The mutational impact of culturing human pluripotent and adult stem cells

Ewart Kuijk, Myrthe Jager, Bastiaan van der Roest, Mauro D Locati, Arne Van Hoeck, Jerome Korzelius, Roel Janssen, Nicolle Besselink, Sander Boymans, Ruben van Boxtel, Edwin Cuppen

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Genetic changes acquired during in vitro culture pose a risk for the successful application of stem cells in regenerative medicine. To assess the genetic risks induced by culturing, we determined all mutations in individual human stem cells by whole genome sequencing. Individual pluripotent, intestinal, and liver stem cells accumulate 3.5 ± 0.5, 7.2 ± 1.1 and 8.3 ± 3.6 base substitutions per population doubling, respectively. The annual in vitro mutation accumulation rate of adult stem cells is nearly 40-fold higher than the in vivo mutation accumulation rate. Mutational signature analysis reveals that in vitro induced mutations are caused by oxidative stress. Reducing oxygen tension in culture lowers the mutational load. We use the mutation rates, spectra, and genomic distribution to model the accumulation of oncogenic mutations during typical in vitro expansion, manipulation or screening experiments using human stem cells. Our study provides empirically defined parameters to assess the mutational risk of stem cell based therapies.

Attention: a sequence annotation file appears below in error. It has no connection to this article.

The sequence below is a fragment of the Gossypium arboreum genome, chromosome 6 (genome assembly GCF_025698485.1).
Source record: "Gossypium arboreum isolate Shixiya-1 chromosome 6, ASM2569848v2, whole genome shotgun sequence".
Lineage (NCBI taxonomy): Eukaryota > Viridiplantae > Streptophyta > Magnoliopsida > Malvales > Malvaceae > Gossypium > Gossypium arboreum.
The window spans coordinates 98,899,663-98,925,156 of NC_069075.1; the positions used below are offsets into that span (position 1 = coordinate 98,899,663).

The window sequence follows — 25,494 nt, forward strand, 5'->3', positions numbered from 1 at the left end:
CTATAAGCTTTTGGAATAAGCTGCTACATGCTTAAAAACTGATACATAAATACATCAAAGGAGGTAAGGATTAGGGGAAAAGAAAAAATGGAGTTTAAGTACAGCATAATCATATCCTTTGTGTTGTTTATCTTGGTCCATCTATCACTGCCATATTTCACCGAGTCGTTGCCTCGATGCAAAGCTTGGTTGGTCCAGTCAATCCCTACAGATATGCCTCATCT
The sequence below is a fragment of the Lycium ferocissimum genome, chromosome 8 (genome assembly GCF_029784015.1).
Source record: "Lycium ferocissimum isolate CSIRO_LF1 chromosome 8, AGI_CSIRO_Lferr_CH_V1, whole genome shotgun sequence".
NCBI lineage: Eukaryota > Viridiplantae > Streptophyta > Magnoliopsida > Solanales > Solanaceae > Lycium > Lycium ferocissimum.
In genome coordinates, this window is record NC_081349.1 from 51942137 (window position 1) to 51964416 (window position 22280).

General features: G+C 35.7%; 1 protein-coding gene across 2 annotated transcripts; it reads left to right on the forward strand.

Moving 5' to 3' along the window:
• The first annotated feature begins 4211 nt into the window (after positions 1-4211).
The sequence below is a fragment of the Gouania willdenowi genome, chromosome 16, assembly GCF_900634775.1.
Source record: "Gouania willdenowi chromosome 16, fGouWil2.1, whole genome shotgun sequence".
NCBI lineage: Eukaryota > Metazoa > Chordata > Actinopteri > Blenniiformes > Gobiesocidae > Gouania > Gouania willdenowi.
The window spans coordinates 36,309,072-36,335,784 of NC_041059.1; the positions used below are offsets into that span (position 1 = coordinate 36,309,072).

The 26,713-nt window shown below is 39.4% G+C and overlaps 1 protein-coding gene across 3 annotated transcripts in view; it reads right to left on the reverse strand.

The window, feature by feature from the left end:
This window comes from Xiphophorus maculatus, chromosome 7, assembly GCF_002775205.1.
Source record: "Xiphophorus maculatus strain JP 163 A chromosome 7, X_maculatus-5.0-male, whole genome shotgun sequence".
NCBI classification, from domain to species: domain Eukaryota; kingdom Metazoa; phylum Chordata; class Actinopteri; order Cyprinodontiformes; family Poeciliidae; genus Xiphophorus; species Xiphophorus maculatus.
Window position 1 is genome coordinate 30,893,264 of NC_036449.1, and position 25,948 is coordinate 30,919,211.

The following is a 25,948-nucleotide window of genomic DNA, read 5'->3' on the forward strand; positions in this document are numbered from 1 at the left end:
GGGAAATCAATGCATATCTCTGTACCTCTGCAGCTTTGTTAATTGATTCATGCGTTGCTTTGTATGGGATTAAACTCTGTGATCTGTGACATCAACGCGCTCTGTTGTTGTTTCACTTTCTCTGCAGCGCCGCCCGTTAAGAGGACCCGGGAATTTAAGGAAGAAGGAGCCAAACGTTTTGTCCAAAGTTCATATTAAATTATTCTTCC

Original languageEnglish
Article number2493
Number of pages12
JournalNature Communications
Issue number1
Publication statusPublished - 1 Dec 2020


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